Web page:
Joseph’s coat plants produce insignificant cream, white or green flowers in summer. They can be grown in containers or garden beds.
5. Agave Xylonacantha ‘Frostbite’
Agave xyloncantha ‘Frostbite’ is classified under the Asparagaceae family. They are indigenous to Mexico and are favored by gardeners who like bold foliage.
Agave xylonacantha ‘frost bite’ has stiff, rigid leaves that grow in a rosette around a central stem, much like bromeliads. The leaves have woody spines on their margins, making them a plant to handle with care.
The leaves have a central green strip with creamy yellow edges. Agave xylonacantha leaves can grow to eighteen inches long. They grow slowly and only produce flowers after fifteen to twenty years. The pale green or yellowish flowers bloom at the end of an eleven feet tall spike.
Related: 6 Plants That Look Like Agave
6. Agave Lopahantha ‘Quadricolor’
Agave lopahantha ‘Quadricolor’ is another agave that looks similar to bromeliads. It grows in a rosette and has attractive leaves. The leaves have a central light green stripe outlined by a thin dark green region which in turn is surrounded by a creamy yellow border.
The leaf margins have teeth that are often reddish. The color of the teeth varies according to the amount of light the plant receives. They become redder with increased light. The plant then has four colors, light green, dark green, yellow, and red, giving rise to its name ‘Quadricolor.’
Agaves are heat and drought-tolerant but do best with regular watering in summer. They are a good alternative to bromeliads in hot, dry climates.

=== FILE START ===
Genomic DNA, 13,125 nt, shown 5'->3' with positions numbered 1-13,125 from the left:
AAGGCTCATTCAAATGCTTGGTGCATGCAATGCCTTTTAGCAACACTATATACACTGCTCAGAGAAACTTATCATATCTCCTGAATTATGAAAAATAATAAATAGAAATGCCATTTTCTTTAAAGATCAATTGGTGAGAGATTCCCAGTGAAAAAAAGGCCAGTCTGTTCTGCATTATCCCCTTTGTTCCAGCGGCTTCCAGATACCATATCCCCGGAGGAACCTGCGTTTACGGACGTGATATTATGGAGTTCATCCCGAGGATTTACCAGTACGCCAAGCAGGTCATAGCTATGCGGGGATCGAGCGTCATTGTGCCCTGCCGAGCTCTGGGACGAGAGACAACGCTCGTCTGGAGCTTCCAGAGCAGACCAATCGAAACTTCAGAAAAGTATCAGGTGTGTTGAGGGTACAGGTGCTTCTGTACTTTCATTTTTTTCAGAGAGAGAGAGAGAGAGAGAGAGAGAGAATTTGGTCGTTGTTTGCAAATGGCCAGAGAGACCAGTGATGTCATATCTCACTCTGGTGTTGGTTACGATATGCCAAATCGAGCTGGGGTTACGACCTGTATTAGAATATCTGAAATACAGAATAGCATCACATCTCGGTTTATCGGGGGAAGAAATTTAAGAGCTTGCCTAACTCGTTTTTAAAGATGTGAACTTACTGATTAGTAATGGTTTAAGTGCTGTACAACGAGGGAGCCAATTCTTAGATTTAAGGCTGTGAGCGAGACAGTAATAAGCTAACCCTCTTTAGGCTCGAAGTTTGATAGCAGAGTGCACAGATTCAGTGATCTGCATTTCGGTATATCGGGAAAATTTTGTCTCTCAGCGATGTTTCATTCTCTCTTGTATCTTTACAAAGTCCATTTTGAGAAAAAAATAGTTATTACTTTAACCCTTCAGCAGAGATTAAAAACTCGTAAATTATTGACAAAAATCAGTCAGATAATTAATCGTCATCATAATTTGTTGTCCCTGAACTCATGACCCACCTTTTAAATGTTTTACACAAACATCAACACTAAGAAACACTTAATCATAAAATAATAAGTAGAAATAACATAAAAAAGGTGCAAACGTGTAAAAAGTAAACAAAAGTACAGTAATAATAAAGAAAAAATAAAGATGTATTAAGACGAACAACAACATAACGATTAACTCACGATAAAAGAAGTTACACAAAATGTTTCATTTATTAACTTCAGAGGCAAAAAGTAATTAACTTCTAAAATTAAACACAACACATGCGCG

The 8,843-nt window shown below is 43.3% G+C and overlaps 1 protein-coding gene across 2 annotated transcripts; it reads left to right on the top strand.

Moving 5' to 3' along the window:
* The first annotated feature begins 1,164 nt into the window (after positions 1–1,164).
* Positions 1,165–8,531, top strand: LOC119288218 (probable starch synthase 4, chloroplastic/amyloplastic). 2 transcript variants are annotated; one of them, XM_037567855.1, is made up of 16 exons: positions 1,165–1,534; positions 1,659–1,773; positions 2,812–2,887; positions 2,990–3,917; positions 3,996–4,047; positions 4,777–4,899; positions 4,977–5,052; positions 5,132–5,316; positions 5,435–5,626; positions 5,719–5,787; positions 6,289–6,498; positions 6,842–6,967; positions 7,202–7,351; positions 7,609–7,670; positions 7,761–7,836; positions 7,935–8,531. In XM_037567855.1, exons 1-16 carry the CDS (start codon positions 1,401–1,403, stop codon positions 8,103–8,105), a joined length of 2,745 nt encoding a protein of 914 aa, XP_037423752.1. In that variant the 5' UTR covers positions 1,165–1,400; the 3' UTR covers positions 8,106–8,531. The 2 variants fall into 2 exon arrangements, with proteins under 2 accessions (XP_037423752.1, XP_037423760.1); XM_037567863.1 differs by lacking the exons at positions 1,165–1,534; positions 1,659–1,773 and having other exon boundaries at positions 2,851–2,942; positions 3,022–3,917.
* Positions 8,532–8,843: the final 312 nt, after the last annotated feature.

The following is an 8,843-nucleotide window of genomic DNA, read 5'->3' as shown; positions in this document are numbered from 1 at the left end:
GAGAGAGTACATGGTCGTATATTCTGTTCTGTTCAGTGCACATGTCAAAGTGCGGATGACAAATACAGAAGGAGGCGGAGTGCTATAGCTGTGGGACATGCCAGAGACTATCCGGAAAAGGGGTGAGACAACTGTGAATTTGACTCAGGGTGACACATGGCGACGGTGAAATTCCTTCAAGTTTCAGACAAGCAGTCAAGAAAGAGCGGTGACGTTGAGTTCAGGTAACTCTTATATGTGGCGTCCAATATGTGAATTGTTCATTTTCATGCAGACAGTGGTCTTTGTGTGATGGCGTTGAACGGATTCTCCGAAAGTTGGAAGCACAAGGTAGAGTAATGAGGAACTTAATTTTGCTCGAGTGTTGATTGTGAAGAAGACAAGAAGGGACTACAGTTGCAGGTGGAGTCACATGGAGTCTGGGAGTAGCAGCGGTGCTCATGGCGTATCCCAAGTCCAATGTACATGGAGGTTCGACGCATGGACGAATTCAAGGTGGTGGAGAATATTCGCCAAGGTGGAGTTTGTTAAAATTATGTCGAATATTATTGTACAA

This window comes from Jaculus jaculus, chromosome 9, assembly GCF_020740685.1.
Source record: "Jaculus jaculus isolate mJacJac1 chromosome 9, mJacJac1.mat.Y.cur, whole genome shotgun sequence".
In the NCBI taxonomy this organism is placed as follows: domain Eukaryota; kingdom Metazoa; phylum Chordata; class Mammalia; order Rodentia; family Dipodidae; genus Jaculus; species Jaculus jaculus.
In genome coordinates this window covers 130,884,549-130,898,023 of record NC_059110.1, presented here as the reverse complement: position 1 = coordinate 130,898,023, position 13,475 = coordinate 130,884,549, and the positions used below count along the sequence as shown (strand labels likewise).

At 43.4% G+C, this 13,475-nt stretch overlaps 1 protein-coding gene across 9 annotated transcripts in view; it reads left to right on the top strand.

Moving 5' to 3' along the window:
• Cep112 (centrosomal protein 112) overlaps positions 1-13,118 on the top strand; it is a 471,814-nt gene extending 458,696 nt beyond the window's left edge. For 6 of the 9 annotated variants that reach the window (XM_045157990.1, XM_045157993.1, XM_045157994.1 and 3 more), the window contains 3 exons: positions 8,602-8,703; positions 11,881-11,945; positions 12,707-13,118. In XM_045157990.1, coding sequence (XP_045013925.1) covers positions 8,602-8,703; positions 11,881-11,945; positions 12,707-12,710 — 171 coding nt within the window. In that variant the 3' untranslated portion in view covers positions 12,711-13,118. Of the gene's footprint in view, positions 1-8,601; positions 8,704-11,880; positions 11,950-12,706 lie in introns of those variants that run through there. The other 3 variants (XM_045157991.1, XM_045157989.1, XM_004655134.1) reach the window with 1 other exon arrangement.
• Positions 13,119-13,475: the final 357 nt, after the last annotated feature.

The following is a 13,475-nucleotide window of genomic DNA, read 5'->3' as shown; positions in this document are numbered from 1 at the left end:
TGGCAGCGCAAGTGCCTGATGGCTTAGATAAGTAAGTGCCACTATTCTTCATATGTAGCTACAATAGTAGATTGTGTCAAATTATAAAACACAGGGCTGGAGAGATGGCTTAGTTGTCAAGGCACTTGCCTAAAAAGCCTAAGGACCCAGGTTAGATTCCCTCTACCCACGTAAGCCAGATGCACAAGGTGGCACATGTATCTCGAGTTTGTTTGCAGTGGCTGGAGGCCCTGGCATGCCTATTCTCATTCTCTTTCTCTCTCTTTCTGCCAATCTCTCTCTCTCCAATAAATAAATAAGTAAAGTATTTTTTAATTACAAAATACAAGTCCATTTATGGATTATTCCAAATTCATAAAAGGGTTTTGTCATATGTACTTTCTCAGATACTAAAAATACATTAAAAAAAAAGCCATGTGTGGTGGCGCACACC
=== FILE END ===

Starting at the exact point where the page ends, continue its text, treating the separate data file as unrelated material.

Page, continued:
7. Pineapple Lilies
Pineapple lilies (Eucomis comosa) are from the Asparagaceae family that grows indigenously in South Africa. The leaves grow as a rosette around the base of the plant. They are green or deep red, and some have purple spots or a purplish tinge.
The leaves are lance-shaped and have undulating margins and a clear midrib. The rosette arrangement of the leaves makes pineapple lilies similar to bromeliads.
They grow a tall flower spike in summer. The white, pink, or purple flowers are surrounded by green bracts. The flowers have a sweet coconut scent.
8. Silver Vase Plant
The silver vase plant (Aechmea fasciata) belongs to the Bromeliaceae family. It is sometimes called the urn plant. This slow-growing plant can reach thirty-five inches in height and spread to twenty-four inches wide.
The elongated oval leaves are eighteen to thirty-five inches long and are usually green with horizontal slivery smudged lines. The leaves grow in a basal rosette like bromeliads. The rosette fills with water which the plant uses. This characteristic allows the silver vase plant to grow on other trees or in the soil.
Silver vase plants produce rosette-shaped flowers that are usually rosy pink or violet. The flower is formed by modified bracts that surround the true flowers. The true flowers are tiny blue blossoms that occur between the brightly-colored bracts. The flowers bloom for approximately six months.
Quesnelia is also a member of the bromeliad family. As with most plants in this family, the leaves grow in a rosette from the base of the plant. They are thick fleshy leaves that look almost like succulents. Quesnelia have bright green leaves with smooth or serrated margins. Some species have eye-catching mahogany red or spotted leaves.
Quesnelias produce brightly colored flowers that consist of true flowers and modified bracts similar to bromeliads. The flowers may be hot pink, blue, purple, yellow, orange, or a combination of colors. In some cultivars, the flower bracts flare outward at the tip.
Quesnelias grow to two to three feet tall. They are drought and cold-tolerant, making them popular with gardeners. They grow in full sun and partial shade, depending on the climate.